Early primary schedule may not significantly favor ‘establishment candidates’ in ’08 race

Some observers argue that the earlier presidential primary schedule favors “establishment candidates” who enter the campaign with high name recognition. However, the influence attributed to the change may be exaggerated.

The U.S. presidential primary schedule will be moved forward and condensed in 2008. A number of states, including the largest — California — have moved or are considering moving their primary elections to Feb. 5, 2008. This is just three weeks after the Iowa caucuses and two weeks after the New Hampshire primary, the traditional starting points for the nomination campaign. Handicapping the advantages or disadvantages of the move for the major-party candidates has become an amateur sport in the U.S. media. Yet the influence of the change on the campaign may be surprisingly minor.

Campaign continuities

The 2008 campaign seems to have begun earlier in the calendar than prior campaigns, but otherwise it should look much the same. Successful candidates for the nomination since 1980 have needed to win favor with three sets of constituencies, namely:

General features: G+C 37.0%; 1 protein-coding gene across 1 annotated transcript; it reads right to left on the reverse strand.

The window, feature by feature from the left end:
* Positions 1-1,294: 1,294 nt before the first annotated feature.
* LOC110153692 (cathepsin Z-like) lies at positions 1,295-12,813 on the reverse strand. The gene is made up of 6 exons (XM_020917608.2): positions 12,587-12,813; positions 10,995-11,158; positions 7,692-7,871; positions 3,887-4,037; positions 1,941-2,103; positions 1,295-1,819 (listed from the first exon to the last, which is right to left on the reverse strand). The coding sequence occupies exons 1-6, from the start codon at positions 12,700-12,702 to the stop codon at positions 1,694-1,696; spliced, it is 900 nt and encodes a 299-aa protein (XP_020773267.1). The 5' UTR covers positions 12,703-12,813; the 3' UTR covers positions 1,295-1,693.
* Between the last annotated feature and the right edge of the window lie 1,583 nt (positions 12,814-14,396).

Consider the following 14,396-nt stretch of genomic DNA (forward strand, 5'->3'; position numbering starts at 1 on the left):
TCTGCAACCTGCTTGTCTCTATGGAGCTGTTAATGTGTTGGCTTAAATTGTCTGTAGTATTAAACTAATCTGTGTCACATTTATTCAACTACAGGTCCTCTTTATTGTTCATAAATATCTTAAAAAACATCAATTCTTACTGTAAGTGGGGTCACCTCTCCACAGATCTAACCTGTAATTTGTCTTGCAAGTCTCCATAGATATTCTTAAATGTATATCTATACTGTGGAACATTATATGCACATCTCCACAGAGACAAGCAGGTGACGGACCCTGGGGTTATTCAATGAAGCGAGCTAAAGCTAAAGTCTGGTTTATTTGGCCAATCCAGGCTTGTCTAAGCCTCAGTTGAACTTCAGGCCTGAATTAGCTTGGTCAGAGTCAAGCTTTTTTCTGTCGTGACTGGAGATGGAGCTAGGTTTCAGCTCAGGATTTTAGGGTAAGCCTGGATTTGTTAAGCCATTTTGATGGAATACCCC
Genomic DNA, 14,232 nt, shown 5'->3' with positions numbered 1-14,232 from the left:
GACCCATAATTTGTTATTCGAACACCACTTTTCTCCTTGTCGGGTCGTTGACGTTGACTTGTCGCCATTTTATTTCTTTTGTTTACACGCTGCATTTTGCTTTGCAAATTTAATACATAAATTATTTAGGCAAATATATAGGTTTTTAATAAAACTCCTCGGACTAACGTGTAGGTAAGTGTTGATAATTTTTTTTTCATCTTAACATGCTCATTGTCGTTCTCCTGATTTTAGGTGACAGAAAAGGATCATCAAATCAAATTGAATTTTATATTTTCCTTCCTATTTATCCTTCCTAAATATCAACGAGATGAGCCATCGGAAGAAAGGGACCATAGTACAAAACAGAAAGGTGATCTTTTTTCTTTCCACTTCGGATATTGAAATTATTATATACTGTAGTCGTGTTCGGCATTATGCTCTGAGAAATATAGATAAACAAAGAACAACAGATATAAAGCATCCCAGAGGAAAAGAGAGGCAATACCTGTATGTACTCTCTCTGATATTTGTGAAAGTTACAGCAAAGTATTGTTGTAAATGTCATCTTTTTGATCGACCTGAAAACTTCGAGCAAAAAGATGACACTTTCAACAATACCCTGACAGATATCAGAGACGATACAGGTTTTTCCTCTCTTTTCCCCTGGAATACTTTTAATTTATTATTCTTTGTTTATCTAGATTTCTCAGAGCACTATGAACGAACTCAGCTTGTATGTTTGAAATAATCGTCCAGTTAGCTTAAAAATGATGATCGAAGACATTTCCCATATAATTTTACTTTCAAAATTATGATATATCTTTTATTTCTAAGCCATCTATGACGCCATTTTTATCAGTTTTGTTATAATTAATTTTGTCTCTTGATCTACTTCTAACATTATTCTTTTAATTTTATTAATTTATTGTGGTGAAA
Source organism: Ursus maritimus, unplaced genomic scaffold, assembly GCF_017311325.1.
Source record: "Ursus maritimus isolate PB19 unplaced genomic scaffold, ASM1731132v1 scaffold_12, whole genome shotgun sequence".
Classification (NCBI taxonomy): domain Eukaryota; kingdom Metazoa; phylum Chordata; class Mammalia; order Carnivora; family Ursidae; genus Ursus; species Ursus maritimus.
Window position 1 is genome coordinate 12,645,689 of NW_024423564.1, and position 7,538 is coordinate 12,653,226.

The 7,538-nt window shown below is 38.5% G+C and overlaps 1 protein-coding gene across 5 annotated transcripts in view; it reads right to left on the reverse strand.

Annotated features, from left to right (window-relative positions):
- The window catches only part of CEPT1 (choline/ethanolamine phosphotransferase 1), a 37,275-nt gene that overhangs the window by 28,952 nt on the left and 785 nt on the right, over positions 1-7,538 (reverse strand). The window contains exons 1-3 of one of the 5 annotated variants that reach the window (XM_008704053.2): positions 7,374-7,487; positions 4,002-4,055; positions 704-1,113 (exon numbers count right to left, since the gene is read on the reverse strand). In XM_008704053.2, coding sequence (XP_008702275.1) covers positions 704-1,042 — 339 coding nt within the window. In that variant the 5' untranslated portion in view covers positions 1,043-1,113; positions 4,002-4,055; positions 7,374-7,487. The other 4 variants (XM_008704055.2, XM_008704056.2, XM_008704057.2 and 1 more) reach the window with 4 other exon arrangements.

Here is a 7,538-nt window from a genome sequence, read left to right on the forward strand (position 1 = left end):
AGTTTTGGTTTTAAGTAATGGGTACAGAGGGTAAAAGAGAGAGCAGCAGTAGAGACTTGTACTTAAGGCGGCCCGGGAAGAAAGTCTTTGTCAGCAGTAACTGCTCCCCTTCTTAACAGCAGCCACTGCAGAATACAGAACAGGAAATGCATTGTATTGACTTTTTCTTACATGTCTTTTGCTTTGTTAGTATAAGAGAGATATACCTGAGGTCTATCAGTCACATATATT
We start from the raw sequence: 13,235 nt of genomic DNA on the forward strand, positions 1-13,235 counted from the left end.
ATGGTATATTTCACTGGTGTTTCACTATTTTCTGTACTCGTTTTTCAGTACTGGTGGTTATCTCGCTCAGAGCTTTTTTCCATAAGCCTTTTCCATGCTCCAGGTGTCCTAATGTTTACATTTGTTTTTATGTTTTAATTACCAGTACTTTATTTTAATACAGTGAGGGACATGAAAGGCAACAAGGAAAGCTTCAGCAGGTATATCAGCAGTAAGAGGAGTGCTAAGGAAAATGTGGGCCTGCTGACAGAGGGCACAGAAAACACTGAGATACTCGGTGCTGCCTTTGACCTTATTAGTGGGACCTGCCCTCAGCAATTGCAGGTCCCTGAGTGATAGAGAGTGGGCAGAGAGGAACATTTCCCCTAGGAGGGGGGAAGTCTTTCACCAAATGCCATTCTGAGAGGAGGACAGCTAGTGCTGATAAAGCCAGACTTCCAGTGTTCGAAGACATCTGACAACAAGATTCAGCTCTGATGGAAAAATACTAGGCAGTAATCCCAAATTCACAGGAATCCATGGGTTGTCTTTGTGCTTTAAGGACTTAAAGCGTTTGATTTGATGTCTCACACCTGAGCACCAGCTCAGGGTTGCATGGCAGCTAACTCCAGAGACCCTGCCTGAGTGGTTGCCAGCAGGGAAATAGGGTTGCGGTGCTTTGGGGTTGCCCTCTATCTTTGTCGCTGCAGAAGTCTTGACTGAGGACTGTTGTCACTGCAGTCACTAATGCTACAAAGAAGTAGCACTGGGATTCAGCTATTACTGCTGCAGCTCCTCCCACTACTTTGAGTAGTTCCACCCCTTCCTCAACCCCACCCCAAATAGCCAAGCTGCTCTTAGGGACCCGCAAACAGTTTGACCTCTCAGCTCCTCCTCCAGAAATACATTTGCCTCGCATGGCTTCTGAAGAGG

The national party rank-and-file as measured by national polls; Key “establishment” figures such as national party notables, large potential campaign donors, and interest groups; and Local constituencies in Iowa and New Hampshire, where the earliest votes are cast, thus conferring “momentum” on those who win or exceed expectations.

The 2008 campaign will be no different in this regard.

New challenges

Certainly, the roles of Iowa and New Hampshire in the nominating process may be somewhat reduced. A candidate might more plausibly de-emphasize these contests and aim for a strong showing in California and elsewhere on Feb. 5. Democrats will have an additional target as well: The Nevada caucuses, now scheduled to be held after Iowa but before New Hampshire. This “front-loaded” schedule may make a “dark horse” (i.e., a long-odds) candidacy based on surprise success in Iowa or New Hampshire marginally less likely.

Limited impact?

However, the impact of the revised schedule will probably be limited: